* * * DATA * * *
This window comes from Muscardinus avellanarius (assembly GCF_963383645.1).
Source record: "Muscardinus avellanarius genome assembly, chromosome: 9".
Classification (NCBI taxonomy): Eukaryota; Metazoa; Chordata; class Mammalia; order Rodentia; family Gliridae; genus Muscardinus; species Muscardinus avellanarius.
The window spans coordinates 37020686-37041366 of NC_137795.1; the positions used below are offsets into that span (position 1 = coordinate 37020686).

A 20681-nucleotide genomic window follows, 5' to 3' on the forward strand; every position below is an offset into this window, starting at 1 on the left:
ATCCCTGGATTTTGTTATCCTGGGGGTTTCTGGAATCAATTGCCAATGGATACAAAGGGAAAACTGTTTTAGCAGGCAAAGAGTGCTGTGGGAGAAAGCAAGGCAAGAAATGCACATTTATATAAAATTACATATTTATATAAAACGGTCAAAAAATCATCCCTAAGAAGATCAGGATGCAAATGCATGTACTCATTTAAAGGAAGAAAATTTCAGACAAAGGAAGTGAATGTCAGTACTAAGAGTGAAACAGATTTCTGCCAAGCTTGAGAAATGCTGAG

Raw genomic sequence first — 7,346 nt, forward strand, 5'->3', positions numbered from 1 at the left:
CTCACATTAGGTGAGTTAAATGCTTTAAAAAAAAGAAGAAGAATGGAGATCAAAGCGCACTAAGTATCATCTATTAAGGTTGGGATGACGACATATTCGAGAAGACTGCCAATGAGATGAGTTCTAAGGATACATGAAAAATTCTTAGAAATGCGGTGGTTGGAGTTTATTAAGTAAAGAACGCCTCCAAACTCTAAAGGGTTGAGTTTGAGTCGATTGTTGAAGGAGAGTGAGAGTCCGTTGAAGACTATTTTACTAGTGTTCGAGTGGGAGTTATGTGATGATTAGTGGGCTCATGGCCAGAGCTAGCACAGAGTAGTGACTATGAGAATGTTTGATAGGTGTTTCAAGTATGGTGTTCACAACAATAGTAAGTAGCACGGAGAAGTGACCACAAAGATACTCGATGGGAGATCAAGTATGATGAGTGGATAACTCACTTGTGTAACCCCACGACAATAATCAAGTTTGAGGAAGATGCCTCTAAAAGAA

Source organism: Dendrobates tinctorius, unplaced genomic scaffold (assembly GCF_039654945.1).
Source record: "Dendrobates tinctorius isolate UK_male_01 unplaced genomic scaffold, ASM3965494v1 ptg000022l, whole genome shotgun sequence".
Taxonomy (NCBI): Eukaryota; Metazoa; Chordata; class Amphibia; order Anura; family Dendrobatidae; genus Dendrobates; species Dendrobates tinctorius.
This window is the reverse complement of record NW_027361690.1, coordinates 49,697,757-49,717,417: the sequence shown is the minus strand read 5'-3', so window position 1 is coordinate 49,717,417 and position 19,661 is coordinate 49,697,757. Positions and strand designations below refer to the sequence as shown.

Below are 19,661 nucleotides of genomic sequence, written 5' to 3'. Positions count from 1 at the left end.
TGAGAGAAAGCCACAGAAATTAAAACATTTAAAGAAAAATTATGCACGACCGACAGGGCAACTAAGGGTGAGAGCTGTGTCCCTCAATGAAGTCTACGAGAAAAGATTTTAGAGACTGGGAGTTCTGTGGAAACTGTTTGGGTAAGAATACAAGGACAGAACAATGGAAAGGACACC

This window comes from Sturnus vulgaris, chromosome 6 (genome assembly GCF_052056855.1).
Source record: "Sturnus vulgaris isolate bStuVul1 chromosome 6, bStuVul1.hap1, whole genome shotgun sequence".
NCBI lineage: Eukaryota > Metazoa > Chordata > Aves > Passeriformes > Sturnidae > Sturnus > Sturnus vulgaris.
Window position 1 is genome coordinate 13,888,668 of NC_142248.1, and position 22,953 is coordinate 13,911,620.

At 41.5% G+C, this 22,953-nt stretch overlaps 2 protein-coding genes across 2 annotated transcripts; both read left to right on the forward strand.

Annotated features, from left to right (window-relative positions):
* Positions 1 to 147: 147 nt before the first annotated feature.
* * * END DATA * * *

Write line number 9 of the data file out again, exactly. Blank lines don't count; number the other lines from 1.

Source organism: Dendrobates tinctorius, unplaced genomic scaffold (assembly GCF_039654945.1).